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Today In Charleston History: October 3

1650 – English Civil War, Foundations of Carolina.

Parliament passed an act which prohibited trade between England and Barbados. During the English Civil War Barbados became an asylum for Royalists seeking to avoid the conflict. After the execution of Charles I, Parliament sought to punish Barbados for remaining loyal to the King by restricting their trade. This eventually created an economic crisis on the small island.

Twenty years later, the Carolina colony became the “promised land” for many Barbadian merchants and planters.

1718 – Piracy
1739_prospect_half-moon_small

Half Moon Battery

Col. William Rhett triumphantly returned to Charles Town with two vessels which had been captured by the pirate Stede Bonnet, the Fortune and the Francis. Rhett delivered Bonnet and his men to the Provost Marshal of Carolina, Capt. Nathaniel Partridge, who placed them in the watch-house at the Half Moon battery to await trial.

Stede Bonnet remained in the custody of Capt. Partridge at the latter’s residence under armed guard. David Herriot and boatswain Ignatius Pell were also kept in Partridge’s residence, as they had agreed to give evidence for the Crown.

http://hdl.loc.gov/loc.pnp/cai.2a13632

Stede Bonnet imprisoned in Charles Town.

1767

Henry Laurens confronted Gov. Daniel Moore and rebuked him over his behavior. When Moore responded with an insult Laurens grabbed him by the nose and twisted it before a crowd of people. Laurens and other Charlestown merchants filed several lawsuits against Moore charging him with illegal extortion of fees. Moore quickly sailed to London to present his case to the Royal authorities.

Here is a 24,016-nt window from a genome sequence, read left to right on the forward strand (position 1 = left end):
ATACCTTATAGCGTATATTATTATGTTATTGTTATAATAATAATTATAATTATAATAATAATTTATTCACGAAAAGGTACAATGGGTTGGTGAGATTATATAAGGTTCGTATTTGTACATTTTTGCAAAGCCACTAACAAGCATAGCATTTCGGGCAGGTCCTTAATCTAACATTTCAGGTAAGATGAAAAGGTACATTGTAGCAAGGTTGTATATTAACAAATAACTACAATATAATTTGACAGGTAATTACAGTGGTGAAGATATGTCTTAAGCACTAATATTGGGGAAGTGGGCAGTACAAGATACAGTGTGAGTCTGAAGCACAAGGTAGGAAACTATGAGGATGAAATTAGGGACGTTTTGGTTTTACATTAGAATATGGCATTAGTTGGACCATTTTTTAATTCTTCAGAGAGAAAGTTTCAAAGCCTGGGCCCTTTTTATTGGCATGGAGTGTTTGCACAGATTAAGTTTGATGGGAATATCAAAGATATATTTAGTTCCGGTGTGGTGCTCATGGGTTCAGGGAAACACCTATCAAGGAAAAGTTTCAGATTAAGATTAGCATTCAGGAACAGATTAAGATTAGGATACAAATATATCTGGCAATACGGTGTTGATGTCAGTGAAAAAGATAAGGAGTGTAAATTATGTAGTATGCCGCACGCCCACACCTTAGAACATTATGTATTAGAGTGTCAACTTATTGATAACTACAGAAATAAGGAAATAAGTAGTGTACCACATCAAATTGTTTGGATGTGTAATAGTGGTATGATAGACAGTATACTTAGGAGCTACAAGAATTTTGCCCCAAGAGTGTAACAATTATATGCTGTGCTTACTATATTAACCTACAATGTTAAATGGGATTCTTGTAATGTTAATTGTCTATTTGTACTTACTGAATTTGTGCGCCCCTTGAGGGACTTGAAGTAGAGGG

1769  – Backcountry

In a letter to Lord Hillsborough, Lt Gov. William Bull complained about those:

backcountry inhabitants who chose to live by the wandering indolence of hunting than by the more honest and domestic employment of planting … little more than white Indians.

1776   

A grand jury in Charlestown recommended:

 that Jews and others may be restrained from allowing their negroes to sell good in shops, as such practice may induce other negroes to steal and barter with them … a profanation of the Lord’s Day.

1793 – Slavery, Haitian Rebellion

The ship Maria, bearing refugees from Haiti, docked in the city’s harbor.

1833 – South Carolina Railroad

The Charleston & Hamburg Railroad began to run two passenger-only daily trains from Line Street to Ridge Road, located between Cypress Swamp and Four Hole Swamp. The first train left Charleston at 6:00 a.m. and returned at 9:00 a.m. The second train left at 1:00 p.m., returning at 3:00 p.m.  For the first time, people could visit to Charleston and return home 30 miles away in one day.

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